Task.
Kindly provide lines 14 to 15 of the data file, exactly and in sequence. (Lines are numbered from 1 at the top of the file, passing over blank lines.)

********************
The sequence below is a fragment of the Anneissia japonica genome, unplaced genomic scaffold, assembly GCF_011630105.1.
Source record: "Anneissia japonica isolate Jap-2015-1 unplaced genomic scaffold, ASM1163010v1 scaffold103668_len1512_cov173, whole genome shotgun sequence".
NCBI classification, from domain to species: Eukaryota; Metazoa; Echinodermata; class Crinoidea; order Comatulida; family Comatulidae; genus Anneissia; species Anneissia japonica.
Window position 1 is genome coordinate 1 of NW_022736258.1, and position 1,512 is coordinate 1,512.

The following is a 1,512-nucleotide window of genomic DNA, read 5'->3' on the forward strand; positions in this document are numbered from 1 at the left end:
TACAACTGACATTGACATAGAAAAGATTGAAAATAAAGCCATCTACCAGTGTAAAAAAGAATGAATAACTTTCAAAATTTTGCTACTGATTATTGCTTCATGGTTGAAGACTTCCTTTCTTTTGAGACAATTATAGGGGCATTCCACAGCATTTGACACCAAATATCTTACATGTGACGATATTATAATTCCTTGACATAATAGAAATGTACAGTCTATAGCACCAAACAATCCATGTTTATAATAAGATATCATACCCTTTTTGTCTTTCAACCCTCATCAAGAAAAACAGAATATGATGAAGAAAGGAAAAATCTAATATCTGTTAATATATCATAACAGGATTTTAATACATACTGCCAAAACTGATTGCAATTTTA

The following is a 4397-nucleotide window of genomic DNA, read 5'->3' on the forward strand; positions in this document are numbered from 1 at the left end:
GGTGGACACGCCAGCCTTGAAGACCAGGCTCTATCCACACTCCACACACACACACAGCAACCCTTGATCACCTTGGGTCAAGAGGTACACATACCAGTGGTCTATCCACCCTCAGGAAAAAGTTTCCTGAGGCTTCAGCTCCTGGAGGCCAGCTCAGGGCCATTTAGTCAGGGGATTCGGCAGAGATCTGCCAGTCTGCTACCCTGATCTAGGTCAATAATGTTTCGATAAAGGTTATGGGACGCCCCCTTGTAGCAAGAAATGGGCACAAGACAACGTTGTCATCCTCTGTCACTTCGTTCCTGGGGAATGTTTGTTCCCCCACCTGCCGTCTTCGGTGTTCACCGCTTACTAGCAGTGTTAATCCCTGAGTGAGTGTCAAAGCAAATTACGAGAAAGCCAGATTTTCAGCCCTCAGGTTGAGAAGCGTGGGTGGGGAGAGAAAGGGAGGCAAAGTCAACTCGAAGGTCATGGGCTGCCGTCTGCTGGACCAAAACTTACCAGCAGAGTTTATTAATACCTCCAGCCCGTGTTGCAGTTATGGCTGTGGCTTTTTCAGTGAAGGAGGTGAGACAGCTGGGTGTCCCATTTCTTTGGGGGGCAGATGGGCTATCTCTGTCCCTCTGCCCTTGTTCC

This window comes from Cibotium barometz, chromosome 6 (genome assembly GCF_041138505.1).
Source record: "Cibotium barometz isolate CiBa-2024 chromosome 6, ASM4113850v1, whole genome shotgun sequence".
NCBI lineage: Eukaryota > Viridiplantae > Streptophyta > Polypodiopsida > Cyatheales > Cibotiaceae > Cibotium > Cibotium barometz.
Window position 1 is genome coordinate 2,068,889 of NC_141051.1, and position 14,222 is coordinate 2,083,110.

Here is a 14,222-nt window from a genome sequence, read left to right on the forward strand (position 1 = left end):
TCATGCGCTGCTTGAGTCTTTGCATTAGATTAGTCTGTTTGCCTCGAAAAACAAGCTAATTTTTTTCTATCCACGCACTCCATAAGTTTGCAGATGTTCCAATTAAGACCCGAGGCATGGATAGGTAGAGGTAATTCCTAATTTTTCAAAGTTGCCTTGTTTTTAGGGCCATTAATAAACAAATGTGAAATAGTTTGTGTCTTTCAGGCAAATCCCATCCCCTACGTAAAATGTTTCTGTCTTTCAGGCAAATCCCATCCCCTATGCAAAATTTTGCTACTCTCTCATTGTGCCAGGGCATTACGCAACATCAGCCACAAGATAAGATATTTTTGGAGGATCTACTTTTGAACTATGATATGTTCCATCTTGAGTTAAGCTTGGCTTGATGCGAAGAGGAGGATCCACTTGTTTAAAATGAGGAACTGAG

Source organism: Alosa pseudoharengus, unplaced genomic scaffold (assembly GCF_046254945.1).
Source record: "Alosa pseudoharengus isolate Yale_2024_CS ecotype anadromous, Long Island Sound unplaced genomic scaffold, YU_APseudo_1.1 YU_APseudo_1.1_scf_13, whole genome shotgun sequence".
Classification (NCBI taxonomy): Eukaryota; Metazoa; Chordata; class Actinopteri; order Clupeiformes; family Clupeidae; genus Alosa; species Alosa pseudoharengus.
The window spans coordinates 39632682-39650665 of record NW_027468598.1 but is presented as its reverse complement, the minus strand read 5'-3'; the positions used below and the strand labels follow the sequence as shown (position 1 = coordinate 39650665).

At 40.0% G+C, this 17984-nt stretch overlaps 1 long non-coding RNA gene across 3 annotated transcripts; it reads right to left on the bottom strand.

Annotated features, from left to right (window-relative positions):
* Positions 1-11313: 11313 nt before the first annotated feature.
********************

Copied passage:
TCATGCGCTGCTTGAGTCTTTGCATTAGATTAGTCTGTTTGCCTCGAAAAACAAGCTAATTTTTTTCTATCCACGCACTCCATAAGTTTGCAGATGTTCCAATTAAGACCCGAGGCATGGATAGGTAGAGGTAATTCCTAATTTTTCAAAGTTGCCTTGTTTTTAGGGCCATTAATAAACAAATGTGAAATAGTTTGTGTCTTTCAGGCAAATCCCATCCCCTACGTAAAATGTTTCTGTCTTTCAGGCAAATCCCATCCCCTATGCAAAATTTTGCTACTCTCTCATTGTGCCAGGGCATTACGCAACATCAGCCACAAGATAAGATATTTTTGGAGGATCTACTTTTGAACTATGATATGTTCCATCTTGAGTTAAGCTTGGCTTGATGCGAAGAGGAGGATCCACTTGTTTAAAATGAGGAACTGAG

Source organism: Alosa pseudoharengus, unplaced genomic scaffold (assembly GCF_046254945.1).